CEO Update 1/10/19

(Tony gives a regular ,usually weekly, update to the SHS staff.  Excerpts of which are below…)

We are still in the process of completing the December statements but it appears we will stay on track with our positive financial performance when looking at normalized results.  The reason I say normalized is we will have to do a bit of year-end clean up to recognize an issue that has recently come to our attention for the years 2014 -2016 and amounts due back to the state Medicaid program. This entry will be made in December and will skew our results for that month and put us in a negative bottom line position.  More to come on that as we finalize December.

 

I asked Rick Shrader, our CFO,  to give a brief financial update:

Good Morning!

 As many of you are aware, we have been working with our leaders to address our forbearance covenants with our financing as well as working to improve our  efforts with Revenue Cycle Operations.  We have had strong financial progress the last 5 months.  We are reporting October 2018 operating results, as we have not reported our operating results to our SHS Board for November 2018 and we are in the process of closing December 2018 for year end. 

 For October, our Net Revenues were $4.97MM, our Non-operating Revenues were $205K and Operating Expenses were $5.03MM, yielding Revenue over expenses of $143K.  We would have had a stronger month, but Health insurance claims incurred on the hospital were $313k in excess of budget.  As a self-insured entity, this occurs from time to time.  Our IP days totaled 279, our ALOS was 2.92.  We had 3,838 total clinic visits for October 2018 and we performed 194 surgeries.  Our Ed visits totaled 981.  At Southwest, we appreciate everyone’s efforts and I look forward to reporting November 2018 and December 2018 in the next few weeks.  Thanks to all of our Southwest team! 

What I can share about December 2018 is our Days Cash on Hand was 34 days!  We have exceeded our covenant goal by 4.0 days!  Thanks to all for your continued hard work!

TRAUMA TEAM:

I want to give a big thank you to the Trauma Committee and all those involved for all the hard work that they have been doing to prepare for the upcoming Trauma review in February.  This Committee, chaired by Dr. Kamper and coordinated by Vernie Page, have devoted an tremendous amount of time and effort in getting the organization ready for this review.  We anticipate this to be a learning experience and expect to learn we have opportunities but they have put us in a very good position to be successful with this program.  Thanks to all of you for your efforts.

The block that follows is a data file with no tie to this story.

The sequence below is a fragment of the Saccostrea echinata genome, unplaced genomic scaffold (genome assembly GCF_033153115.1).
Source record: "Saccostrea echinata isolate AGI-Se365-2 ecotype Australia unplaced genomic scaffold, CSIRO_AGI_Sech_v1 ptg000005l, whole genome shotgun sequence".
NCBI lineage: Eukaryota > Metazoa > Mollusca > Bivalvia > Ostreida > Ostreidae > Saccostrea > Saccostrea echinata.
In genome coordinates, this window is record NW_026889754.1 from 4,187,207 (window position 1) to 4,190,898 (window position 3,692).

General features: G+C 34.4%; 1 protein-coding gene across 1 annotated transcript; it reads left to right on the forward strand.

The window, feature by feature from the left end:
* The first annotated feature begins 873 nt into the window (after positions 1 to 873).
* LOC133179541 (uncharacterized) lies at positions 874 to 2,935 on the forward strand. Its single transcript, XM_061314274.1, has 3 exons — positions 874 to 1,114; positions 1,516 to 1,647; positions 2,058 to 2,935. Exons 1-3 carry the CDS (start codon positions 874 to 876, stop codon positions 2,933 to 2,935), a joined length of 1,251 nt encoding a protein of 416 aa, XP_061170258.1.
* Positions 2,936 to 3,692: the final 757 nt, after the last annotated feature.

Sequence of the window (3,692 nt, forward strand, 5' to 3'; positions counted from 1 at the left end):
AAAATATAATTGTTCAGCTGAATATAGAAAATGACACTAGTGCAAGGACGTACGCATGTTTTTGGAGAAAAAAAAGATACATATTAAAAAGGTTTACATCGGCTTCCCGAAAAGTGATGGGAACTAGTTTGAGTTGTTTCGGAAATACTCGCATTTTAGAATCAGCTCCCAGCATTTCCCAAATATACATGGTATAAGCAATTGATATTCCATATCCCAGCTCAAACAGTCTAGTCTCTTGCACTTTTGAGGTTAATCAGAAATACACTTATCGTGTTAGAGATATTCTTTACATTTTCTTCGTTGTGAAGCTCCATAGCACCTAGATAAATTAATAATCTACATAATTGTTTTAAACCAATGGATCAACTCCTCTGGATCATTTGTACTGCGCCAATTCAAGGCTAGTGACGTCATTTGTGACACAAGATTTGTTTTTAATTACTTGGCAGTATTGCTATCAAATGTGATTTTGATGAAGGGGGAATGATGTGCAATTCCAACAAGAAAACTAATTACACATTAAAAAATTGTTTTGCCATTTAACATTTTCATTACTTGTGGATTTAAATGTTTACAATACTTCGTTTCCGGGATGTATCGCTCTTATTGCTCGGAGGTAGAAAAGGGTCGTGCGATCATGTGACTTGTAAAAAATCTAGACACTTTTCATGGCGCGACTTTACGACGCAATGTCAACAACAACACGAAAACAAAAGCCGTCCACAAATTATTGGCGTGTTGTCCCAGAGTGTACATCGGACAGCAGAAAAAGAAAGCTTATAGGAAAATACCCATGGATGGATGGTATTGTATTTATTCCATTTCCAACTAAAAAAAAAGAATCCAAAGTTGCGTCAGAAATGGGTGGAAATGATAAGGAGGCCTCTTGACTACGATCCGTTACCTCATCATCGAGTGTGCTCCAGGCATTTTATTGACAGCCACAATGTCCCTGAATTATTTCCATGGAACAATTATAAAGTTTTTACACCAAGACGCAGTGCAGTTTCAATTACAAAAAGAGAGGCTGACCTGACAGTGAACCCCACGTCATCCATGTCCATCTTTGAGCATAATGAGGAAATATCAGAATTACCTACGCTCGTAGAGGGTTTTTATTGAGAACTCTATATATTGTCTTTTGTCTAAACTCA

OPEN HOUSE:

Last summer when the new facilities were finished was not the right time to throw a party to celebrate our new facilities as we worked through a challenging time.  2019 is a new year and a fresh start for SHS.  As such, we will be hosting an “Open House” for our community in the new lobby.  Stay tuned for more information in the coming weeks.

So welcome to 2019, this promises to be a very exciting year for the organization.  I have complete confidence that you/we will continue to move this organization forward and continue the success we have seen in 2018.  

Thanks as always for all you have done and continue to do.

Tony

 

Just Culture at SHS

JUST CULTURE

After an on-site review and implementation of the Just Culture philosophy and concept with David Marx and John Westphal of Outcome Engenuity in the fall of 2018,  SHS has embraced and is implementing facility-wide a “Just Culture” philosophy including education and training to leadership and staff.

“A just culture balances the need for an open and honest reporting environment with the end of a quality learning environment and culture. While the organization has a duty and responsibility to employees (and ultimately to patients), all employees are held responsible for the quality of their choices. Just culture requires a change in focus from errors and outcomes to system design and management of the behavioral choices of all employees.” – Marx D. Patient Safety and the Just Culture: A Primer for Health Care Executives. New York, NY: Trustees of Columbia University;; 2001.

A fair and just culture improves patient safety by empowering employees to proactively monitor the workplace and participate in safety efforts in the work environment. Improving patient safety reduces risk by its focus on managing human behavior (or helping others to manage their own behavior) and redesigning systems. In a just culture, employees are not only accountable for their actions and choices, but they are also accountable to each other.  A just culture fosters innovation and cross-departmental communication.

In a just culture, both the organization and its people are held accountable while focusing on risk, systems design, human behavior, and patient safety.